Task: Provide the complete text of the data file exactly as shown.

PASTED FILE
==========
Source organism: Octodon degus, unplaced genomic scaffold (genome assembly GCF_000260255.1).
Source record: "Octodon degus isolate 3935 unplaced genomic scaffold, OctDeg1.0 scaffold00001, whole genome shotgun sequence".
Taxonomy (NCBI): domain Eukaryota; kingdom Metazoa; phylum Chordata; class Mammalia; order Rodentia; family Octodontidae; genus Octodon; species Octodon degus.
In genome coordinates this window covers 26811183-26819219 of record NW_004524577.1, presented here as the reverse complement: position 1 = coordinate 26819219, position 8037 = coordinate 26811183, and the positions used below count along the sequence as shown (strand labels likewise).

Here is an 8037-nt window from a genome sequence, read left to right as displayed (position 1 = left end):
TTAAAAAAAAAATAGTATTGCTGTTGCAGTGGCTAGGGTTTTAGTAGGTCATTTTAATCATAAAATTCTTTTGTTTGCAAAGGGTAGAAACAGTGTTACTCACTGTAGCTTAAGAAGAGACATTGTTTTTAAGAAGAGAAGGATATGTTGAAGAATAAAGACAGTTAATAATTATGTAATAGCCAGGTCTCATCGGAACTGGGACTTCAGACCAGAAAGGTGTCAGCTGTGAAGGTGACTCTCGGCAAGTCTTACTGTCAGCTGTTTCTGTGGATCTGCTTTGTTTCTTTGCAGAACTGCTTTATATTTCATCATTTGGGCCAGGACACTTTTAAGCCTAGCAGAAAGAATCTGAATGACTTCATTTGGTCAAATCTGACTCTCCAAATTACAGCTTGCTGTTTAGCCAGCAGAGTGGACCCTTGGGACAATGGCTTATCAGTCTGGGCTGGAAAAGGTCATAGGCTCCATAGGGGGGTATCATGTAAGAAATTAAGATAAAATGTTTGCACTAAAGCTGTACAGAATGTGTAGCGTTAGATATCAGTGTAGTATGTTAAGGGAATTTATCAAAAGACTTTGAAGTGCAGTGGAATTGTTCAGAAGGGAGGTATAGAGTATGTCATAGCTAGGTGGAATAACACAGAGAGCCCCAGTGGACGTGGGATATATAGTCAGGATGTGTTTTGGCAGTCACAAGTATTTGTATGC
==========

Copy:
Source organism: Octodon degus, unplaced genomic scaffold (genome assembly GCF_000260255.1).
Source record: "Octodon degus isolate 3935 unplaced genomic scaffold, OctDeg1.0 scaffold00001, whole genome shotgun sequence".
Taxonomy (NCBI): domain Eukaryota; kingdom Metazoa; phylum Chordata; class Mammalia; order Rodentia; family Octodontidae; genus Octodon; species Octodon degus.
In genome coordinates this window covers 26811183-26819219 of record NW_004524577.1, presented here as the reverse complement: position 1 = coordinate 26819219, position 8037 = coordinate 26811183, and the positions used below count along the sequence as shown (strand labels likewise).

Here is an 8037-nt window from a genome sequence, read left to right as displayed (position 1 = left end):
TTAAAAAAAAAATAGTATTGCTGTTGCAGTGGCTAGGGTTTTAGTAGGTCATTTTAATCATAAAATTCTTTTGTTTGCAAAGGGTAGAAACAGTGTTACTCACTGTAGCTTAAGAAGAGACATTGTTTTTAAGAAGAGAAGGATATGTTGAAGAATAAAGACAGTTAATAATTATGTAATAGCCAGGTCTCATCGGAACTGGGACTTCAGACCAGAAAGGTGTCAGCTGTGAAGGTGACTCTCGGCAAGTCTTACTGTCAGCTGTTTCTGTGGATCTGCTTTGTTTCTTTGCAGAACTGCTTTATATTTCATCATTTGGGCCAGGACACTTTTAAGCCTAGCAGAAAGAATCTGAATGACTTCATTTGGTCAAATCTGACTCTCCAAATTACAGCTTGCTGTTTAGCCAGCAGAGTGGACCCTTGGGACAATGGCTTATCAGTCTGGGCTGGAAAAGGTCATAGGCTCCATAGGGGGGTATCATGTAAGAAATTAAGATAAAATGTTTGCACTAAAGCTGTACAGAATGTGTAGCGTTAGATATCAGTGTAGTATGTTAAGGGAATTTATCAAAAGACTTTGAAGTGCAGTGGAATTGTTCAGAAGGGAGGTATAGAGTATGTCATAGCTAGGTGGAATAACACAGAGAGCCCCAGTGGACGTGGGATATATAGTCAGGATGTGTTTTGGCAGTCACAAGTATTTGTATGC